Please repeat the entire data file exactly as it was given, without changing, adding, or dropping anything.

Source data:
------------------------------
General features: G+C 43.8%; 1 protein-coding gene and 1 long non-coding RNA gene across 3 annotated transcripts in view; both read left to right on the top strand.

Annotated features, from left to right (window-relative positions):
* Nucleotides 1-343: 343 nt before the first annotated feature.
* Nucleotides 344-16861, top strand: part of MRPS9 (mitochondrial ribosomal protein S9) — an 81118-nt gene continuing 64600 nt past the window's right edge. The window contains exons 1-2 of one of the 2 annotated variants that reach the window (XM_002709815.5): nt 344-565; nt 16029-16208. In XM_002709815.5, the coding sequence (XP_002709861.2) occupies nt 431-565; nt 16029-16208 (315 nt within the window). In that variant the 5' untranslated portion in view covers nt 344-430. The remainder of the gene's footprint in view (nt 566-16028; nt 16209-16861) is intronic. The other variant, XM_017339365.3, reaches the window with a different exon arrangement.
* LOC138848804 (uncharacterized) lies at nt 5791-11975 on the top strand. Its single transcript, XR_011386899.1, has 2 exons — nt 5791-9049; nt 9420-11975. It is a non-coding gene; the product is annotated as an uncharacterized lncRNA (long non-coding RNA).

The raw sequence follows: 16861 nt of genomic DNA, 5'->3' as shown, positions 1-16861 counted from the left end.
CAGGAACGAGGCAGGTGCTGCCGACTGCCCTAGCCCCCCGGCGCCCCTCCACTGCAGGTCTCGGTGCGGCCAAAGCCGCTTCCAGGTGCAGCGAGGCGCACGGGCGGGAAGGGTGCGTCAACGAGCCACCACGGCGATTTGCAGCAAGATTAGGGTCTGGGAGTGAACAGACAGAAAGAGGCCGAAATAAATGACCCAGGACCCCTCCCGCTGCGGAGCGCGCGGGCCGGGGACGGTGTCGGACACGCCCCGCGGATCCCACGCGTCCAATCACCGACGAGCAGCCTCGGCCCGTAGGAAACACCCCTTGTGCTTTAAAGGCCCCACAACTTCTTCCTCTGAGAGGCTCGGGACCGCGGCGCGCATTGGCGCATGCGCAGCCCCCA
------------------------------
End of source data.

General features: G+C 43.8%; 1 protein-coding gene and 1 long non-coding RNA gene across 3 annotated transcripts in view; both read left to right on the top strand.

Annotated features, from left to right (window-relative positions):
* Nucleotides 1-343: 343 nt before the first annotated feature.
* Nucleotides 344-16861, top strand: part of MRPS9 (mitochondrial ribosomal protein S9) — an 81118-nt gene continuing 64600 nt past the window's right edge. The window contains exons 1-2 of one of the 2 annotated variants that reach the window (XM_002709815.5): nt 344-565; nt 16029-16208. In XM_002709815.5, the coding sequence (XP_002709861.2) occupies nt 431-565; nt 16029-16208 (315 nt within the window). In that variant the 5' untranslated portion in view covers nt 344-430. The remainder of the gene's footprint in view (nt 566-16028; nt 16209-16861) is intronic. The other variant, XM_017339365.3, reaches the window with a different exon arrangement.
* LOC138848804 (uncharacterized) lies at nt 5791-11975 on the top strand. Its single transcript, XR_011386899.1, has 2 exons — nt 5791-9049; nt 9420-11975. It is a non-coding gene; the product is annotated as an uncharacterized lncRNA (long non-coding RNA).

The raw sequence follows: 16861 nt of genomic DNA, 5'->3' as shown, positions 1-16861 counted from the left end.
CAGGAACGAGGCAGGTGCTGCCGACTGCCCTAGCCCCCCGGCGCCCCTCCACTGCAGGTCTCGGTGCGGCCAAAGCCGCTTCCAGGTGCAGCGAGGCGCACGGGCGGGAAGGGTGCGTCAACGAGCCACCACGGCGATTTGCAGCAAGATTAGGGTCTGGGAGTGAACAGACAGAAAGAGGCCGAAATAAATGACCCAGGACCCCTCCCGCTGCGGAGCGCGCGGGCCGGGGACGGTGTCGGACACGCCCCGCGGATCCCACGCGTCCAATCACCGACGAGCAGCCTCGGCCCGTAGGAAACACCCCTTGTGCTTTAAAGGCCCCACAACTTCTTCCTCTGAGAGGCTCGGGACCGCGGCGCGCATTGGCGCATGCGCAGCCCCCA